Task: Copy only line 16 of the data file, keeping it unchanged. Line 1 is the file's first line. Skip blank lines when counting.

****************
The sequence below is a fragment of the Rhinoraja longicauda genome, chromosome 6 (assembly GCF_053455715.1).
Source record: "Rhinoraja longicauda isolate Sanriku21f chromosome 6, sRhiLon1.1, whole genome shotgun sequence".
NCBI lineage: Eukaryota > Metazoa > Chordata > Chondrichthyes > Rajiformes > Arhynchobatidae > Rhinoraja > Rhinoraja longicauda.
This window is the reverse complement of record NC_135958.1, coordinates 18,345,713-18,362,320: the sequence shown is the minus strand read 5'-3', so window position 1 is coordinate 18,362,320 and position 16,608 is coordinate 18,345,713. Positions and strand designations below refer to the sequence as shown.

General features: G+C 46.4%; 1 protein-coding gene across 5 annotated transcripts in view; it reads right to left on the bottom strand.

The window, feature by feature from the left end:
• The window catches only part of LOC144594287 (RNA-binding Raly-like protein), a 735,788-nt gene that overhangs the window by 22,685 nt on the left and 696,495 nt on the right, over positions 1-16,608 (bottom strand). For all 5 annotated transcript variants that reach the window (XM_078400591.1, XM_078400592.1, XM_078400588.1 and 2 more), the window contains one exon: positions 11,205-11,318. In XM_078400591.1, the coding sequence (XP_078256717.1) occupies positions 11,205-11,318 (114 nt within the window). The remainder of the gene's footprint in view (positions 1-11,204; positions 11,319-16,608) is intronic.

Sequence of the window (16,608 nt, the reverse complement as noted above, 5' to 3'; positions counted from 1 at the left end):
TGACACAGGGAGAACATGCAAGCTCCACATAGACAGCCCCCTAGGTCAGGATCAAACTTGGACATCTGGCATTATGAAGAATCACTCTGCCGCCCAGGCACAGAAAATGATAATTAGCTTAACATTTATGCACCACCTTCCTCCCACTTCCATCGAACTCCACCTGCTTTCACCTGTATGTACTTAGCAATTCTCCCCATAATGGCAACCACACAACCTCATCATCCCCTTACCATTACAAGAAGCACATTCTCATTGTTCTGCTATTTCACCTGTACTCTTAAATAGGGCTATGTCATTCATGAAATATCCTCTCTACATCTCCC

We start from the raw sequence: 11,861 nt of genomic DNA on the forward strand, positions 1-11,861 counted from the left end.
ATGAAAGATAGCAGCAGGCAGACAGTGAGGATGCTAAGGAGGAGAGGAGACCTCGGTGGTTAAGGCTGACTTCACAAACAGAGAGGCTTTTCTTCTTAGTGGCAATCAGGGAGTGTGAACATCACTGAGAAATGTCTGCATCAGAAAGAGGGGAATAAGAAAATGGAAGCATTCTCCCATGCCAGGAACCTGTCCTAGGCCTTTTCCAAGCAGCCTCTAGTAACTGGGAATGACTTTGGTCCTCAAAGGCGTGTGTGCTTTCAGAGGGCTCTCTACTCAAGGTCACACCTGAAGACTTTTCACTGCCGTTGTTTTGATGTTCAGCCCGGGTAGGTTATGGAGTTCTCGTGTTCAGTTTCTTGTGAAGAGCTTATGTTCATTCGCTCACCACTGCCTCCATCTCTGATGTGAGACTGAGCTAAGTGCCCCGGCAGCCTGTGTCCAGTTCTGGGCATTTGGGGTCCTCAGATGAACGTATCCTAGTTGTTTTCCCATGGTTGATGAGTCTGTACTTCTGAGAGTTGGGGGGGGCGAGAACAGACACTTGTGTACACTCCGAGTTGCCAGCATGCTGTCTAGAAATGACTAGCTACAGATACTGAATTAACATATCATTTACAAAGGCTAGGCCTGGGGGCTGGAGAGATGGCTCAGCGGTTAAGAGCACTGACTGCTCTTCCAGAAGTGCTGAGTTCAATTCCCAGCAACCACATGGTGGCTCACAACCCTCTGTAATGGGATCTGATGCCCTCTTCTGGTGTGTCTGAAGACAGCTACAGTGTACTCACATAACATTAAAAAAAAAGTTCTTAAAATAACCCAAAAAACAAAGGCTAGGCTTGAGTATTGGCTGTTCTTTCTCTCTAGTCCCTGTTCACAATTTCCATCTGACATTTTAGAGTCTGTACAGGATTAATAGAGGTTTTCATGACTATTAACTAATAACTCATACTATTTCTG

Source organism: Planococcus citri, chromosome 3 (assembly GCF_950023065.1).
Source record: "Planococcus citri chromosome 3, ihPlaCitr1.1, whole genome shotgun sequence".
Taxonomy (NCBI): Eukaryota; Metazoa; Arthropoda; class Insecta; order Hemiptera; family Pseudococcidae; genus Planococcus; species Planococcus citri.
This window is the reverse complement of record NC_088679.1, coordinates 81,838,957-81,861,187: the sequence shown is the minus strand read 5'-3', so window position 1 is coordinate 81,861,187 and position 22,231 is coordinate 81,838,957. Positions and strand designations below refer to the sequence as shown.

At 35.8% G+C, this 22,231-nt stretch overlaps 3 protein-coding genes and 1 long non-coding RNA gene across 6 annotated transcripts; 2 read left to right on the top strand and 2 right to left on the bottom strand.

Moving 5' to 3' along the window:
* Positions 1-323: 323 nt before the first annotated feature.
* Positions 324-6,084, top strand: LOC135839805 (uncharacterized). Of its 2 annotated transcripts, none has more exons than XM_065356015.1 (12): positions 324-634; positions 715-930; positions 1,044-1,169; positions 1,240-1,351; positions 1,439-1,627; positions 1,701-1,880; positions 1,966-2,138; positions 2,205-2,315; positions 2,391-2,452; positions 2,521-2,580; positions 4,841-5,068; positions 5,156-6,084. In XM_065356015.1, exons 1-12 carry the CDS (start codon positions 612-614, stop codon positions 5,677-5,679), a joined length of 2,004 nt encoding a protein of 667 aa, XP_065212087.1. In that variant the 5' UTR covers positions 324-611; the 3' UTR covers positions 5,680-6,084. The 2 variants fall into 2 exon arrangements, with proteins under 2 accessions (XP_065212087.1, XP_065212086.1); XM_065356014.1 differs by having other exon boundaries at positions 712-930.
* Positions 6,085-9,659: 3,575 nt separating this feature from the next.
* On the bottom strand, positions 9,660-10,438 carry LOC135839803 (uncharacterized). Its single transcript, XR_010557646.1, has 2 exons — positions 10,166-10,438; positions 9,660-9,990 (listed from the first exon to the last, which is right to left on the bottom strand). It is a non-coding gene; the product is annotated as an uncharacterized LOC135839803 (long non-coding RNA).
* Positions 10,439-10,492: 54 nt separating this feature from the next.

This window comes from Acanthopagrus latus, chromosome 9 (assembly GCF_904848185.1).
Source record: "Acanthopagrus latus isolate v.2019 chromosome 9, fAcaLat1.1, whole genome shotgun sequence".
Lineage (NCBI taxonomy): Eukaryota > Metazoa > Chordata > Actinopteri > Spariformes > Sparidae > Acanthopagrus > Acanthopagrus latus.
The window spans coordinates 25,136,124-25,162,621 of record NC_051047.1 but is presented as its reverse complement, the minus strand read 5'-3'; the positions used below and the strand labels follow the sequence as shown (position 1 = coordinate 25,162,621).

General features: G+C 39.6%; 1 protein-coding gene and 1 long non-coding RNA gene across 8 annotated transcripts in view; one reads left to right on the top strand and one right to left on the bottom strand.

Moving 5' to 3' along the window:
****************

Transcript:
At 35.8% G+C, this 22,231-nt stretch overlaps 3 protein-coding genes and 1 long non-coding RNA gene across 6 annotated transcripts; 2 read left to right on the top strand and 2 right to left on the bottom strand.